The Direction of Autonomous Driving


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Feinberg: Very good. Can you discuss what companies you're working with now?

Hoarau: Yeah, as you can tell, as the space is moving quickly; what I can say is that we're engaging with several customers at different parts of the stack. That means in the sensors, in the sensor fusion, in the autonomous computers, which is going to become more and more critical as you move to autonomous. An area that people tend to forget sometimes is the in-cabin experience. As we're moving to autonomous vehicles, it's not just about moving you from point A to point B safely, which is important, but also the user experience inside the vehicle is going to change, and understanding what technology needs to be there to help do that.

The companies we're working with are OEMs, as you could guess. The Tier One companies, some of the big names you probably know. And let's not forget the brand new companies, the ones coming up with unique approaches to the market and producing these new services. A critical part of this ecosystem is the new technology providers. Those companies providing things like the LIDAR solutions. We're working with them to help them scale their solutions. Those are pieces of equipment and systems that didn't exist five years ago.

Feinberg: And the leading brands, the leading companies that are announcing on this—we've seen announcements by Volvo, Volkswagen, and Ford, Tesla, and various parts of GM—I would say at this point probably a good answer is that there isn't anybody who's really involved in transportation that isn't looking at this at some level.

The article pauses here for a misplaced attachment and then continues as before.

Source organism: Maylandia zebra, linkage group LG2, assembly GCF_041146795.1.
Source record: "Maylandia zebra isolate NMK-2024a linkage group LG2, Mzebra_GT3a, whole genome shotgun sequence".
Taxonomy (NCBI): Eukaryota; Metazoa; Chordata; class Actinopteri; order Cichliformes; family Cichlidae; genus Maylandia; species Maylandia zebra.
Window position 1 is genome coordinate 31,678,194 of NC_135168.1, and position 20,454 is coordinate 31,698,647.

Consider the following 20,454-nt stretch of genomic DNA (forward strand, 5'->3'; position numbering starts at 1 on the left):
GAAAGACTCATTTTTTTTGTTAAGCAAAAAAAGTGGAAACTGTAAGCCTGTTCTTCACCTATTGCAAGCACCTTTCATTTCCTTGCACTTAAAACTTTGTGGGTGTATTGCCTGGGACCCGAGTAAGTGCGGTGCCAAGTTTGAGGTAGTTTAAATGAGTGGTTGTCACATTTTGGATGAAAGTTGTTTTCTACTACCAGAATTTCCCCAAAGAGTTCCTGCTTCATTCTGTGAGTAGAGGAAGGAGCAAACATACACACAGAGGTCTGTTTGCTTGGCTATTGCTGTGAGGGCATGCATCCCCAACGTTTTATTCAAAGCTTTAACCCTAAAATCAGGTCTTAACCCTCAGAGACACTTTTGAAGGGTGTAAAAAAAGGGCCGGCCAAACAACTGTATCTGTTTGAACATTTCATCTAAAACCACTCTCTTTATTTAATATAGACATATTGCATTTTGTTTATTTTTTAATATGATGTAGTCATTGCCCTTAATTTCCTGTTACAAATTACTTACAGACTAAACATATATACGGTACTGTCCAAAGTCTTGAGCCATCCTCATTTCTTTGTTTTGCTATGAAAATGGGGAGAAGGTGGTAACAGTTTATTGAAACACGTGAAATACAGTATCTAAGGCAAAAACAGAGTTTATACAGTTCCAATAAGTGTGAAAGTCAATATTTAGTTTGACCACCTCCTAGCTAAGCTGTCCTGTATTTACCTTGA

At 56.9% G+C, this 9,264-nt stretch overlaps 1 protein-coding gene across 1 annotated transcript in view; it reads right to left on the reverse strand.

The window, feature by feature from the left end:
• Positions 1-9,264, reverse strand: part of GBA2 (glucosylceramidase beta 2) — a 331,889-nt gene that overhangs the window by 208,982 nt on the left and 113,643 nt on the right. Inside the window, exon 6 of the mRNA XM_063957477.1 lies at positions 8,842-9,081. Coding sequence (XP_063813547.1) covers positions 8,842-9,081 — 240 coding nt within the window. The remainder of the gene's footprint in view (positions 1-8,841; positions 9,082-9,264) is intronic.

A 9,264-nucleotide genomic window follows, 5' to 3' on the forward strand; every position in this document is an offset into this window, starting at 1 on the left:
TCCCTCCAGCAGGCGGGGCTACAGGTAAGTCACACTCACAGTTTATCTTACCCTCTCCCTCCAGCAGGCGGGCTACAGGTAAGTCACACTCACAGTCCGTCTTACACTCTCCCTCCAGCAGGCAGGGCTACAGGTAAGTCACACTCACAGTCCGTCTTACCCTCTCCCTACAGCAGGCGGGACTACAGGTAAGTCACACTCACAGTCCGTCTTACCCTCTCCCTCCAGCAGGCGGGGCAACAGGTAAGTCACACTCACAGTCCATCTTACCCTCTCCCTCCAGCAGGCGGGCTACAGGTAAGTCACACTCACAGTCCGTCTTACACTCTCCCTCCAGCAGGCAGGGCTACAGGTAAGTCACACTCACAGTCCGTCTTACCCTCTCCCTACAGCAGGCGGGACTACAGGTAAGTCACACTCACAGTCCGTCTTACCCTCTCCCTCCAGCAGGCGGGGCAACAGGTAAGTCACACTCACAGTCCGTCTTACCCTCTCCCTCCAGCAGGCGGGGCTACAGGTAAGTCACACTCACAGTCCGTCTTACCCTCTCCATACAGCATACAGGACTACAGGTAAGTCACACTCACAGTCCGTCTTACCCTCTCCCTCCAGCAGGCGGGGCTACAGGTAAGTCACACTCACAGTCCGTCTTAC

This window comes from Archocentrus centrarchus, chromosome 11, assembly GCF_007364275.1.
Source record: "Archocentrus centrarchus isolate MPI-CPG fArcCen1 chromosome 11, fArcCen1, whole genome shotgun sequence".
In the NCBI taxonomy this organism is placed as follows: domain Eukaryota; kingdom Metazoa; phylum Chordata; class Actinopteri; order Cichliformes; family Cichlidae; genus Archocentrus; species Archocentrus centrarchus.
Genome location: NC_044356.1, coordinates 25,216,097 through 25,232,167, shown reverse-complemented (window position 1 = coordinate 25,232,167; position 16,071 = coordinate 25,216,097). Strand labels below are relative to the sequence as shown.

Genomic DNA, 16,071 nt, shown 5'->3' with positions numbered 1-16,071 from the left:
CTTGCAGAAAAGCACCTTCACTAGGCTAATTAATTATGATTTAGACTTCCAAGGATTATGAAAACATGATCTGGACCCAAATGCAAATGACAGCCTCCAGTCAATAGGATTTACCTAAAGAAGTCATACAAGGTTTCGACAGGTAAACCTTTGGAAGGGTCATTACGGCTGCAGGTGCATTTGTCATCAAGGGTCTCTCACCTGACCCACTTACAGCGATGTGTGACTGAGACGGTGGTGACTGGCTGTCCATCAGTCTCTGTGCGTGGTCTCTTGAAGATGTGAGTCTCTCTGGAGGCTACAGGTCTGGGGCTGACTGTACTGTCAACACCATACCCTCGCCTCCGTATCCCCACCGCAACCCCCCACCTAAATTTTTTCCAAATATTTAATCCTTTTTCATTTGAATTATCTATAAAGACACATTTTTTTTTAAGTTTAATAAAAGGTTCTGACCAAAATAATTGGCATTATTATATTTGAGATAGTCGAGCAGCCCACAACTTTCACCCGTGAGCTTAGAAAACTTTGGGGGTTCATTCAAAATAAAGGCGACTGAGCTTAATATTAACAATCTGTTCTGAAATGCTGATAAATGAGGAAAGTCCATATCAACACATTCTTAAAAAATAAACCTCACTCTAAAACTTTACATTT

Hoarau: I think you're right. Like you mentioned earlier, we are at the beginning of the transformation. And that means there are many other players today which are looking at it, and there are the players which we don't even know about yet that will arise and will come up with new solutions.

But the important part, and you're starting to see in the news today if you look at the market, is that it will vary by region. Every region is going to have different players that will dominate because they can understand the localization of it, and it's a normal process in this space. I think the big discussion today that we're seeing in the industry is who is going to be in charge in the future? And there are a lot of articles and news about it, and people are debating it. Will it be the service providers? Will it be the car makers, or will it be entertainment companies? It all depends on the type of vehicles. To me, it's really fascinating, and I'm excited to be in this space. It's going to come down to where the new value is being generated because the pie is growing , and who is going to control that value generated?

Feinberg: It's interesting because of all the various disruptive technologies out there—and again I'm saying disruptive as change, not negative. Two of the ones that I'm most interested in, and that I'm following very closely—and it's interesting, I've spoken with Flex on both now—are of course autonomous driving and the other one is artificial reality, virtual reality, and mixed reality, and so forth. I've had some very interesting demonstrations and interviews recently and some of the stuff that's happening is just amazing what we're going to be seeing over the next 20 years in these areas.

Hoarau: You're correct, and I will argue at some point you can put those two together.

Feinberg: Oh absolutely, they will absolutely be coming together. I don't think there's any doubt about it. One additional question here: What do you think are the key advantages of autonomous driving? Let me give you some examples; there's safety, eventually there's cost. Right now, cost is higher, but I think ultimately it could be lower. There is ease of travel and reduction in labor. What do you see as the main drivers for autonomous transportation initially, and then maybe a little later?